Advertisement

Archive for Wednesday, September 10, 1997

FORUMS SCHEDULED TO EDUCATE AGAINST GANGS

September 10, 1997

Advertisement

Despite recent activity, gangs are not a growing problem in Lawrence, according to Police Chief Ron Olin.

In less than three weeks, Lawrence police have investigated three separate incidents which involve actions constituting attempted murder. All three have also involved known gang members.

As police continue to sort out details of the most recent two incidents, a weekend fight that ended in three people being stabbed and Monday night shootings at a car and a house, they are also stressing the events are not related.

"I believe it's a coincidence, and we cannot infer today that (gangs are) a greater problem," in Lawrence, Police Chief Ron Olin said Tuesday.

The recent gang activity began Aug. 21, when Julius Scott Miller, 20, was arrested on attempted murder charges. Miller's trial starts this morning in Douglas County District Court. Police said he was in a carload of armed Lawrence residents who was on its way to a house in town to retaliate for an argument involving two 17-year-old gang members.

Early Sunday morning, three Lawrence teen-agers were stabbed in a melee in which police said involved gang members. Two gangs are identified in court papers. Five juveniles and five adults have been arrested and or charged with various offenses, ranging from aggravated battery to attempted second-degree murder.

Monday night, a car with gang members pulled up to a Cadillac at 19th and Naismith, and more than one of them began shooting at the car. At least 10 shots were fired, but the two occupants of the car were apparently unharmed. About half an hour later, a house in the 1000 block of West 20th was hit with gunfire. A woman was hit, but the bullet had slowed enough and didn't injure her. Olin said the shootings were "a case of bad marksmanship, or we would have had a murder." Two men had been arrested in the shootings as of Tuesday night.

The two recent cases have police working to ensure the situation doesn't grow worse.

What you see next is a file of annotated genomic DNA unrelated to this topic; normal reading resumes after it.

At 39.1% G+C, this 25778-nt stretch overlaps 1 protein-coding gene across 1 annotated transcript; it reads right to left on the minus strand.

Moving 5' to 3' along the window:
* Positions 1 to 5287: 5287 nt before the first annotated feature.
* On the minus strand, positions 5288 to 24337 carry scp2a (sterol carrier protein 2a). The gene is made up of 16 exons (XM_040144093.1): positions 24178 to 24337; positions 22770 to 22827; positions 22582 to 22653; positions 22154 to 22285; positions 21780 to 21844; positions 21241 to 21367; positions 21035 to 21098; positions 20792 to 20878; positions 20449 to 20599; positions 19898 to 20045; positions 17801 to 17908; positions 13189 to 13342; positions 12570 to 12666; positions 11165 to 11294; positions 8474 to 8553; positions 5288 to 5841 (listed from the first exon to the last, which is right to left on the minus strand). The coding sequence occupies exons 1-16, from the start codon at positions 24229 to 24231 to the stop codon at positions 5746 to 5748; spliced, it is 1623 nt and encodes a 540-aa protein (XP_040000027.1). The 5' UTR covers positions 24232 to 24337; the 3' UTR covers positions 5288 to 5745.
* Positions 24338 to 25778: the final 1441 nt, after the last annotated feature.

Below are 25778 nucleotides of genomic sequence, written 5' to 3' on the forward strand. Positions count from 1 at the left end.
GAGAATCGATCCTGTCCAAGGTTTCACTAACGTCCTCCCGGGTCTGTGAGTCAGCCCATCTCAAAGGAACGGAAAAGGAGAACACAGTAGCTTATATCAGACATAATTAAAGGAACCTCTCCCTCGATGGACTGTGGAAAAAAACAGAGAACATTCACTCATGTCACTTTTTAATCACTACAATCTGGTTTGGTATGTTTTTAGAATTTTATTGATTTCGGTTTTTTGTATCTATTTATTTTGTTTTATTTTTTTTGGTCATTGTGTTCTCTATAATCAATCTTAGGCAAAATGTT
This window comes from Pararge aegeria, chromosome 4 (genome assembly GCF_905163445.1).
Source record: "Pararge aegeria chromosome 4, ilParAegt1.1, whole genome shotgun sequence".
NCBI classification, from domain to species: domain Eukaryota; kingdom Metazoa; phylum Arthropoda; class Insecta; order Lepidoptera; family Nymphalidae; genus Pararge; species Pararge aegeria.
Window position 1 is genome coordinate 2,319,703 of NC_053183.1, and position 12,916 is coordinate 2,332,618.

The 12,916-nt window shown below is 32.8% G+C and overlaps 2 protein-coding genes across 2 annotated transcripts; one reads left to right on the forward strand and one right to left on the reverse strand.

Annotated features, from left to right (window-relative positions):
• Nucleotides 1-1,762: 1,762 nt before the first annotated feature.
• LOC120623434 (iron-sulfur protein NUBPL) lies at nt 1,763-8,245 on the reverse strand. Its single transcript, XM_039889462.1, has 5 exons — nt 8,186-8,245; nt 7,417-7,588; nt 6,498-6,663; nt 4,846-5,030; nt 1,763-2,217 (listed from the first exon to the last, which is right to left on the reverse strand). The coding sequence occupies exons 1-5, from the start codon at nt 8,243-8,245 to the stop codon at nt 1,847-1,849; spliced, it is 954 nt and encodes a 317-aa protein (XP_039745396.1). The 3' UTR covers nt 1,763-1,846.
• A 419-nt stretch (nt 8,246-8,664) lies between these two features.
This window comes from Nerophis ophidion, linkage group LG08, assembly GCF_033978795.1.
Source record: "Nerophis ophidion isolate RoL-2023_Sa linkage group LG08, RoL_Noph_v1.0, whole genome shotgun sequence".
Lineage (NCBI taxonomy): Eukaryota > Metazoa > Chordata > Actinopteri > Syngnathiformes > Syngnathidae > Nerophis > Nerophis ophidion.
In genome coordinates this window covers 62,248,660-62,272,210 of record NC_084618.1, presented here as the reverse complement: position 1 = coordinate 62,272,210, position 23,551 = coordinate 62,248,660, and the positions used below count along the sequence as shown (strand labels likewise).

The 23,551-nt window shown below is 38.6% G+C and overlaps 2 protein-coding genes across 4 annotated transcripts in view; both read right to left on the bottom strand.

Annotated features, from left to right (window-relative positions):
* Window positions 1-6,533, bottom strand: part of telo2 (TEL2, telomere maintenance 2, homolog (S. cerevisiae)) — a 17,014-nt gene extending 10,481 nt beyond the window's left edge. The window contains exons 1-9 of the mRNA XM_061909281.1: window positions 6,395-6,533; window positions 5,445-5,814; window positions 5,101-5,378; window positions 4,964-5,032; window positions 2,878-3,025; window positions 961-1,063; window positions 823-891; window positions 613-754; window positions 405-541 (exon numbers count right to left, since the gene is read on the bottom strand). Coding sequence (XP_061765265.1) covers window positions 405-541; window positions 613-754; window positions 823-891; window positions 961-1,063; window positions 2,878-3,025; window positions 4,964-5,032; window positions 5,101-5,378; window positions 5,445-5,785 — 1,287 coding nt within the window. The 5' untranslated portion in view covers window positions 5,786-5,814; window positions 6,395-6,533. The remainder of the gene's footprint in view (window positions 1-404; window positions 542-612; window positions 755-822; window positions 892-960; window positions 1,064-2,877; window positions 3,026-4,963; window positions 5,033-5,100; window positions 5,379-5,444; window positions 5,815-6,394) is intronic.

"We're always worried about retaliation and always worried about escalation," Olin said. "These last two incidents are no exception."

The police department traditionally balks at releasing specific information on gangs, and who is involved in gangs. Olin did say, however, gang affiliations in Lawrence aren't based upon geographic boundaries or ethnic backgrounds, and that he doesn't believe the problem is growing.

"Members of gangs in the city of Lawrence can come from any race, ethnic group or socio-economic level," Olin said. "They transcend the traditional neighborhood concept, and are a real mix of people. It's very difficult to stereotype when we talk about gang members; it's easier to talk about specific players."

Olin stresses education in the battle against gangs gaining a stronger hold on Lawrence, and the city received national recognition for its "Gangs in Lawrence: A Call to Action." The program featured forums last year, and two more have been scheduled in the near future.

At 1:30 p.m. and 6:30 p.m. Tuesday at Southwest Junior High School, national speaker Laurence Young will speak on gangs and youth violence. Actor Edward James Olmos will speak on "We're All in the Same Gang" at 7 p.m. Oct. 16 at Free State High School.

"The forums are designed to educate the public," Olin said. "Our experience in the last several years has been that perhaps as many as 50 percent of gang members' parents do not know of their involvement."

Gang members do not "operate in a vacuum," and teachers, parents, peers and others need to be aware of activity that can lead to violence.

"In many cases, what a teacher may see as a confrontation in a classroom may translate into intimidating behavior between students and criminal behavior on the streets."

Commenting has been disabled for this item.